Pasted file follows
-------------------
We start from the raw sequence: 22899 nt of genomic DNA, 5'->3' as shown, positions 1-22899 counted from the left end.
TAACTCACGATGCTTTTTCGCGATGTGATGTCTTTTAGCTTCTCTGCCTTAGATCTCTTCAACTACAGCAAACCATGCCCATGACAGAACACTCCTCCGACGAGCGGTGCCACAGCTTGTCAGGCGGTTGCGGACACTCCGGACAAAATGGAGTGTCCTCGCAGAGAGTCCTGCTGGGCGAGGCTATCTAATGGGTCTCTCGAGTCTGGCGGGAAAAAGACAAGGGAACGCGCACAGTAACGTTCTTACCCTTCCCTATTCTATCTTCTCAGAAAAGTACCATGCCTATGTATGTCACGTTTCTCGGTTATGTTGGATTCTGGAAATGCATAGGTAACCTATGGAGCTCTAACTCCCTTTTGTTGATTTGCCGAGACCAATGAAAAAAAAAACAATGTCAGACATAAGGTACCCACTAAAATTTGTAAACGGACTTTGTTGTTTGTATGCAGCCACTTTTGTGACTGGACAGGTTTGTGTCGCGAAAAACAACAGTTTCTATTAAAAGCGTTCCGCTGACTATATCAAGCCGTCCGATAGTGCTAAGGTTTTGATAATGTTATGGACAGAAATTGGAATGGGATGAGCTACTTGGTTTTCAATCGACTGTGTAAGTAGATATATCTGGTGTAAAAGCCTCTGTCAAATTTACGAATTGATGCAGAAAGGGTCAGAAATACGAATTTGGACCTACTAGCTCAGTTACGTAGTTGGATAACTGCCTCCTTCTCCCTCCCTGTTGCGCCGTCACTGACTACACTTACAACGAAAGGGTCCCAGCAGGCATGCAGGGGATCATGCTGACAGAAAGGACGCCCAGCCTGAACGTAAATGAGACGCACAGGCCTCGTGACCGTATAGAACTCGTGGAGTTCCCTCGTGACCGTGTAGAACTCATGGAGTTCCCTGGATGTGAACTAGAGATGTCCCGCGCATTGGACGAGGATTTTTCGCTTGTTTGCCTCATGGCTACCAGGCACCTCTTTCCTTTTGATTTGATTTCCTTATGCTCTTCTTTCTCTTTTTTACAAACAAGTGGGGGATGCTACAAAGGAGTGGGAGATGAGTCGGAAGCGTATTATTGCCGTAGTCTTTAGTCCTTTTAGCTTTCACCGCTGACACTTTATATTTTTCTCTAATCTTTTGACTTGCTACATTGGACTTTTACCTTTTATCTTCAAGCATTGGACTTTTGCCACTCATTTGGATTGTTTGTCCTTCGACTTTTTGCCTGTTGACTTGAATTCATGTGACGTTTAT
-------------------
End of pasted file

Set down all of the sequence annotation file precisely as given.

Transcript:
We start from the raw sequence: 22899 nt of genomic DNA, 5'->3' as shown, positions 1-22899 counted from the left end.
TAACTCACGATGCTTTTTCGCGATGTGATGTCTTTTAGCTTCTCTGCCTTAGATCTCTTCAACTACAGCAAACCATGCCCATGACAGAACACTCCTCCGACGAGCGGTGCCACAGCTTGTCAGGCGGTTGCGGACACTCCGGACAAAATGGAGTGTCCTCGCAGAGAGTCCTGCTGGGCGAGGCTATCTAATGGGTCTCTCGAGTCTGGCGGGAAAAAGACAAGGGAACGCGCACAGTAACGTTCTTACCCTTCCCTATTCTATCTTCTCAGAAAAGTACCATGCCTATGTATGTCACGTTTCTCGGTTATGTTGGATTCTGGAAATGCATAGGTAACCTATGGAGCTCTAACTCCCTTTTGTTGATTTGCCGAGACCAATGAAAAAAAAAACAATGTCAGACATAAGGTACCCACTAAAATTTGTAAACGGACTTTGTTGTTTGTATGCAGCCACTTTTGTGACTGGACAGGTTTGTGTCGCGAAAAACAACAGTTTCTATTAAAAGCGTTCCGCTGACTATATCAAGCCGTCCGATAGTGCTAAGGTTTTGATAATGTTATGGACAGAAATTGGAATGGGATGAGCTACTTGGTTTTCAATCGACTGTGTAAGTAGATATATCTGGTGTAAAAGCCTCTGTCAAATTTACGAATTGATGCAGAAAGGGTCAGAAATACGAATTTGGACCTACTAGCTCAGTTACGTAGTTGGATAACTGCCTCCTTCTCCCTCCCTGTTGCGCCGTCACTGACTACACTTACAACGAAAGGGTCCCAGCAGGCATGCAGGGGATCATGCTGACAGAAAGGACGCCCAGCCTGAACGTAAATGAGACGCACAGGCCTCGTGACCGTATAGAACTCGTGGAGTTCCCTCGTGACCGTGTAGAACTCATGGAGTTCCCTGGATGTGAACTAGAGATGTCCCGCGCATTGGACGAGGATTTTTCGCTTGTTTGCCTCATGGCTACCAGGCACCTCTTTCCTTTTGATTTGATTTCCTTATGCTCTTCTTTCTCTTTTTTACAAACAAGTGGGGGATGCTACAAAGGAGTGGGAGATGAGTCGGAAGCGTATTATTGCCGTAGTCTTTAGTCCTTTTAGCTTTCACCGCTGACACTTTATATTTTTCTCTAATCTTTTGACTTGCTACATTGGACTTTTACCTTTTATCTTCAAGCATTGGACTTTTGCCACTCATTTGGATTGTTTGTCCTTCGACTTTTTGCCTGTTGACTTGAATTCATGTGACGTTTAT